Whether you are a seasoned hunter or have been introduced to the art of survival recently by a trusted friend, one thing is certain – it is impossible to get out of it once you get the hang of it. From planning your hunting adventure to emerging victorious with a fallen soldier of nature to show for it; the experience is exhilarating in its own way.
Irrespective of whether you’ve bagged the hunted yet or not, here are five ideas to make the most of your hunting adventures.
1. Stock Up Your Tech
Seasoned professionals know there are quite a few gadgets you need to carry to hunt some of the rarest, quickest species. And while you’re at it, you cannot really be sure how long it will take. For all you know, you could be there for a week. Coincidentally, most of the gadgets you need will not survive as long. So it’s always better to have a battery backup that will outlive your trip duration.
Add in the possibility of robust, all-weather, multi-purpose, solar-powered energy source and you have yourself the perfect winner! Yes, it’s possible. A short research on Amazon and the likes will introduce you to limitless possibilities associated with hunting.
Another pressing concern for hunters is access to clean, drinking water. We all know how cumbersome it can be to carry water. And when you’re planning to stay at the hunting site for more than one day, it complicates the equation further. This is where you’d love the instant self-cleaning bottles or straws that can solve 90% of the problem. Of course, you’ll still need to find a water source in the wild, much like your prey. So in a way, it takes you closer to your goals.
A GPS system, motion sensors, night vision goggles, a techie durable knife and saw, and other similar hunting supplies are a given. Don’t get lost trying to find the beast. Stock up on the latest tech to keep unpleasant surprises at bay.
2. Find a Good Place for Rest
You’ll need a place to rest and regain your energy when you’re not hunting. So don’t forget to pack your favorite outdoor camping essentials. Hammocks allow you to lounge and relax during the daytime when there’s nothing better to do. Or if you’d like to get a good night’s rest during the day, an outfitter tent makes a better shelter. Make sure you factor in the number of people, the weather, your equipment, and the anticipated length of your stay when picking a tent. Out in the wild, you won’t find your favorite departmental store selling comforters! The more prepared you are, the better.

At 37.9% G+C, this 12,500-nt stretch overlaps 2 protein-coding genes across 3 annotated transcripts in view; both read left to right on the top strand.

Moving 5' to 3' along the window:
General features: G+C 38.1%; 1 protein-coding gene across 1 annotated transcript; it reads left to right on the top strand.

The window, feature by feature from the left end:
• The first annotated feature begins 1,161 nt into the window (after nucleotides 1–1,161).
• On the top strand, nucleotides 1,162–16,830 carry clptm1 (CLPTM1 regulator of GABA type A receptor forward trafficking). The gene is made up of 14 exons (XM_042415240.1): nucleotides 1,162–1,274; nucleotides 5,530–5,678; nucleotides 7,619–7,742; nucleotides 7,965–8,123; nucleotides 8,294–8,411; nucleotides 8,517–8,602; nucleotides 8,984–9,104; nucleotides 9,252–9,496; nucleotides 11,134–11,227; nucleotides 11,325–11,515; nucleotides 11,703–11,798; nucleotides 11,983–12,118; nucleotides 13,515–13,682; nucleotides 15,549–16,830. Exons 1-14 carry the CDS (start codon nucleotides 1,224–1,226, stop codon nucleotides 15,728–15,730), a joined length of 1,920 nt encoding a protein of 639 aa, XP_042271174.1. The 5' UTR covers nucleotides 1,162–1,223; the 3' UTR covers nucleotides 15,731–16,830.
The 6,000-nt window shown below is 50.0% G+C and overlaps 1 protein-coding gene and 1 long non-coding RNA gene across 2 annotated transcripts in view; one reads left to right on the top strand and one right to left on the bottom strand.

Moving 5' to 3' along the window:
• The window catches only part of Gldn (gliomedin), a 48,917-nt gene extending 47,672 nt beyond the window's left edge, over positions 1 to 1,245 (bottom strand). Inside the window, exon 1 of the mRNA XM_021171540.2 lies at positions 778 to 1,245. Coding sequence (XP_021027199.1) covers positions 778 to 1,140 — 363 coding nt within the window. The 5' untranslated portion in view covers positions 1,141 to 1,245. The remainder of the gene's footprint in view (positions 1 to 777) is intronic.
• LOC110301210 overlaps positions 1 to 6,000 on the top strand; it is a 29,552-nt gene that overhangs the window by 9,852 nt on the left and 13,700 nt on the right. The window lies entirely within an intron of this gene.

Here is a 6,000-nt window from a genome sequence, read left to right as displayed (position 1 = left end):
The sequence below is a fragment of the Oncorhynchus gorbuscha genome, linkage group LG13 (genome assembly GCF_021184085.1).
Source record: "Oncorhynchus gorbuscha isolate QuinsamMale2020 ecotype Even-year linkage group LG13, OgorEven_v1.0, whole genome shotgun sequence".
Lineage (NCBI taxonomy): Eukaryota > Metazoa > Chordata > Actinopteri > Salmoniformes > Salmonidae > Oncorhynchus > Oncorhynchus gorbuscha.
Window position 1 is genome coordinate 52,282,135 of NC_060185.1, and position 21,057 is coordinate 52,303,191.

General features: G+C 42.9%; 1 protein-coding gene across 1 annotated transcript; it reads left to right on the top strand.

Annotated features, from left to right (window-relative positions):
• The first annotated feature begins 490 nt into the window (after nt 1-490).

3. Eat & Sleep Well
You have your sleep and prey sorted out (hopefully). Another important thing to consider on your trip revolves around your food choices. Let’s suppose you can’t hunt anything on your first and/or second day. You still need some kind of food to survive. In fact, according to some statistics, hunters can burn anywhere between 6000 and 11,000 calories on the hunt.
Ideally, as recommended by seasoned hunters, your food choices shouldn’t include easily perishable elements. You need something that won’t go bad. Apart from canned food, make sure you include a sufficient number of energy bars. It just makes more sense to have instant energy boosters in the palm of your hand in case you need them.
Hunting is primarily a game of patience. You need to be patient in finding your prey. You have to stay patient while laying out your plan of attack. You have to be free from distractions to decipher animal movement in your vicinity. Hunters stay alert and active even if they’re not moving around. There’s a lot of strategy and skill involved in executing a successful hunt.
So if you can’t stay still for more than a minute or and crave social presence, hunting possibly isn’t something you should do unless you’ve practiced meditation and been successful at it. Even when you’re out there, this is the only thing you can do without compromising your chances of securing spoils of war.
Take a minute to relax and let go of all the negativity holding you back. In your relaxed state, you’ll be able to hunt better for all the clarity it brings.
5. Set Your Weapons Straight
If you’re a seasoned hunter, you probably already know your weapons very well and have them cleaned and prepared for combat. However, if you’re starting off new, this might be the right time to familiarize yourself with your weapons and try some test shots to understand their limitations.
Like pretty much everything else, your weapons need a thorough cleaning too. There are some technicalities you can’t learn from the written word. Sometimes, you have to be in the middle of distress to understand how things really work. If you have something new in your belt, make sure you’re accustomed to it before you’re actually required to use it.
Even the most seasoned passionate individuals would buy and test new equipment every once in a while just for the sake of a challenge. Get a look and feel for it beforehand. You don’t want to look unprepared in the eyes of the hunted.
Hunting is a whole new experience. From building your strategy to executing it skillfully and then bagging your prize; there’s a reason why someone who has tasted this will always be back for more. If you want to understand the difference a second can make in your life, this is where you’ll learn the lesson in practice.
Every hunter has their own secret, their own way to pack smart and survive in the wild. Unless you’re training with someone, it’ll take some trial and error to figure out what can be done. Some people can stick it out for weeks while others may not be able to survive for more than a few days. The key is to have a good time while you’re out there irrespective of the outcome.